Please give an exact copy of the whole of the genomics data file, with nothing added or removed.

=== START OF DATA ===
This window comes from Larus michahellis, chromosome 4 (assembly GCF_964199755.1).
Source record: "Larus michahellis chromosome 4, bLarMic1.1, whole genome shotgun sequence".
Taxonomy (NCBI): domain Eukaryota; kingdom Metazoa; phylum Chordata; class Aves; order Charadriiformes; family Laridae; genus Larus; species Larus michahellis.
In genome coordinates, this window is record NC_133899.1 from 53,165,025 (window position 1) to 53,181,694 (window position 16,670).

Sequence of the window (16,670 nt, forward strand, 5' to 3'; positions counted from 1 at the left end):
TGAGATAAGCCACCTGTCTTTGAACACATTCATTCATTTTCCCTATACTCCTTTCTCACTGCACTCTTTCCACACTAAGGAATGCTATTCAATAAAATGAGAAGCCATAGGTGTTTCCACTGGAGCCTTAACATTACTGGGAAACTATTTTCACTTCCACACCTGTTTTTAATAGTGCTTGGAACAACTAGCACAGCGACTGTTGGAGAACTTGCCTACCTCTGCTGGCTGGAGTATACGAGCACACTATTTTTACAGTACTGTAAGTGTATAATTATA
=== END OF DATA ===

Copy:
This window comes from Larus michahellis, chromosome 4 (assembly GCF_964199755.1).
Source record: "Larus michahellis chromosome 4, bLarMic1.1, whole genome shotgun sequence".
Taxonomy (NCBI): domain Eukaryota; kingdom Metazoa; phylum Chordata; class Aves; order Charadriiformes; family Laridae; genus Larus; species Larus michahellis.
In genome coordinates, this window is record NC_133899.1 from 53,165,025 (window position 1) to 53,181,694 (window position 16,670).

Sequence of the window (16,670 nt, forward strand, 5' to 3'; positions counted from 1 at the left end):
TGAGATAAGCCACCTGTCTTTGAACACATTCATTCATTTTCCCTATACTCCTTTCTCACTGCACTCTTTCCACACTAAGGAATGCTATTCAATAAAATGAGAAGCCATAGGTGTTTCCACTGGAGCCTTAACATTACTGGGAAACTATTTTCACTTCCACACCTGTTTTTAATAGTGCTTGGAACAACTAGCACAGCGACTGTTGGAGAACTTGCCTACCTCTGCTGGCTGGAGTATACGAGCACACTATTTTTACAGTACTGTAAGTGTATAATTATA